Assays May Help Researchers Discover Factors Underlying Immunotherapy Response
A suite of assays that rely on a single instrument and its related software could help researchers identify factors that drive immunotherapy response.
|The following article features coverage from the European Society for Medical Oncology (ESMO) 2018 meeting. Click here to read more of Cancer Therapy Advisor's conference coverage.|
Novel platforms for the analysis of the tumor microenvironment, immune system, and driver mutations could drive oncology research to better understand the determinants of response to immunotherapy, according to a poster presented at the ESMO 2018 Congress in Munich, Germany.1
“These [immuno-oncology] panels provide sensitive, accurate, complementary information to further elucidate biological factors underlying response, resistance, and adverse events,” the authors wrote.
A subset of patients treated with immune checkpoint inhibitors or other immunotherapy approaches, such as chimeric antigen receptor T-cell (CAR-T) therapies, achieve a sustained complete response. What determines this response, however, is unknown. The aim of this study was to characterize a suite of assays that could be used in oncology research to drive a greater understanding of the tumor microenvironment, immune system, and driver mutations, all of which may be determinants of response.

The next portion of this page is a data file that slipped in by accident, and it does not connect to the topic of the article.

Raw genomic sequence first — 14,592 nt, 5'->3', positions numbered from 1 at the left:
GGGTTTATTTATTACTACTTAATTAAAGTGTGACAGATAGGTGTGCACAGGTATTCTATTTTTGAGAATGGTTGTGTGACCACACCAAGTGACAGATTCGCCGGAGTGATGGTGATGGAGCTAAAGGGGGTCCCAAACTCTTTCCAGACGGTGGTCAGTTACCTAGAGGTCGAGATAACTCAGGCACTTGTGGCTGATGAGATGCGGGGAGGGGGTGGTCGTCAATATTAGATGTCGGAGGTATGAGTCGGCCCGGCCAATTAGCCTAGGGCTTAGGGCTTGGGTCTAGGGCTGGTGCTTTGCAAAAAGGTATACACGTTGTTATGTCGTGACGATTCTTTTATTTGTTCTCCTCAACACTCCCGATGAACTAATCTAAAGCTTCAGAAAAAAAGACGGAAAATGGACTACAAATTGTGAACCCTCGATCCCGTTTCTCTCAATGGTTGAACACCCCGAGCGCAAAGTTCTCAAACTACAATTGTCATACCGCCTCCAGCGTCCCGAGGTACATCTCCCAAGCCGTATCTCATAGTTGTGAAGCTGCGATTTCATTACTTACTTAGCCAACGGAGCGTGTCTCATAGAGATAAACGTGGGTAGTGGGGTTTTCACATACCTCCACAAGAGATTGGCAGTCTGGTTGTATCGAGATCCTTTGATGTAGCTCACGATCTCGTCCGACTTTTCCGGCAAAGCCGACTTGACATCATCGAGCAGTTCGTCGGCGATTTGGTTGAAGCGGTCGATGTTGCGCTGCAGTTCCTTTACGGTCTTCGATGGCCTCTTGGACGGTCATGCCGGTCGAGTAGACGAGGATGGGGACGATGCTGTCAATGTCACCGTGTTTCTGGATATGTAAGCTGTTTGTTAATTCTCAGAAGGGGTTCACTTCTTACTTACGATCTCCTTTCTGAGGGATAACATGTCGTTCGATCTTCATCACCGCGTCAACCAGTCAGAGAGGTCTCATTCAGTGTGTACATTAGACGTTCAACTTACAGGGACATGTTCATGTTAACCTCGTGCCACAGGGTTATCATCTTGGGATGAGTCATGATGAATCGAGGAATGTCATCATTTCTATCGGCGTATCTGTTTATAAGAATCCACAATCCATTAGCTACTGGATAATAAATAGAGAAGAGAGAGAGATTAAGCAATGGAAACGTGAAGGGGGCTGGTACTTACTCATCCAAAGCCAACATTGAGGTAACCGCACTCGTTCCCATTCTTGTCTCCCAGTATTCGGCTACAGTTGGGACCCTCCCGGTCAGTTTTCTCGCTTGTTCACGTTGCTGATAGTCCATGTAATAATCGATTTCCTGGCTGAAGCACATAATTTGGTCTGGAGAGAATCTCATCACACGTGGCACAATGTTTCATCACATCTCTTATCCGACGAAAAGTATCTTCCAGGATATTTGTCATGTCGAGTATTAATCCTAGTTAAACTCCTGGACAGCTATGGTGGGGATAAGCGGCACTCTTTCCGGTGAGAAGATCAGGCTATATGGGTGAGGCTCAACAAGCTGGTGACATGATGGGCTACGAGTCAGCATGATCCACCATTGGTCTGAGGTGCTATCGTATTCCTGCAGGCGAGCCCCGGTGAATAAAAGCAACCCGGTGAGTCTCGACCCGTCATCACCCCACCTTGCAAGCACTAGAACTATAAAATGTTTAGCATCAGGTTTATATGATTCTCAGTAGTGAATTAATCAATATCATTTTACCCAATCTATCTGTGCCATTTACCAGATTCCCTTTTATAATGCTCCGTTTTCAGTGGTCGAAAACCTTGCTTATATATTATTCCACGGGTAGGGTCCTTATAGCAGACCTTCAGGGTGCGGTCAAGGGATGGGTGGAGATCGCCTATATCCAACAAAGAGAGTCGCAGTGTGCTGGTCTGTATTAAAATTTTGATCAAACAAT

This platform uses a single software program to allow joint interpretation of a suite of 3 different Oncomine assays. These assays use a single instrument, and each assay requires 20 ng of input material.
The first assays evaluated a 395-gene panel of genes involved in interferon and chemokine signaling, T- and B-cell activation, checkpoint pathways, antigen presentation, tumor proliferation, and expression markers of immune system effector cells to analyze patterns of gene expression. The study demonstrated that this assay has high sensitivity for detection, including detection of low-expressing genes that encode for interferon gamma.
The second assay sequenced the T-cell repertoire using total RNA harvested from blood to provide an estimate of T-cell diversity, among other properties. The sequencing is of the long-amplicon TCRB chain covering CDR1, CDR2, and CDR3.
The third assay is a 400-gene panel that evaluates tumor mutation load by analyzing somatic mutations per megabase using formalin-fixed paraffin-embedded tissue. This assay does not require a matched normal sample. The study demonstrated high reproducibility, concordance with matched normal tissue, correlation with exome mutation load, and accuracy on control cell lines.
The authors concluded that taken together, “These immuno-oncology assays enable deep, broad, multidimensional characterization of biomarkers to explore predictors of response, optimal combination therapy, and avoidance of adverse events, accelerating research into immunotherapy for personalized oncology.”
Disclosure: The following study was funded by Thermo Fisher Scientific.
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- Hyland F, Looney T, Chaudhury R, Kamat A, Pankov A. Multi-dimensional immuno-oncology assays for understanding the immune system and tumor microenvironment. Presented at: the ESMO 2018 Congress; Munich, Germany: October 19-23, 2018. Abstract 137P.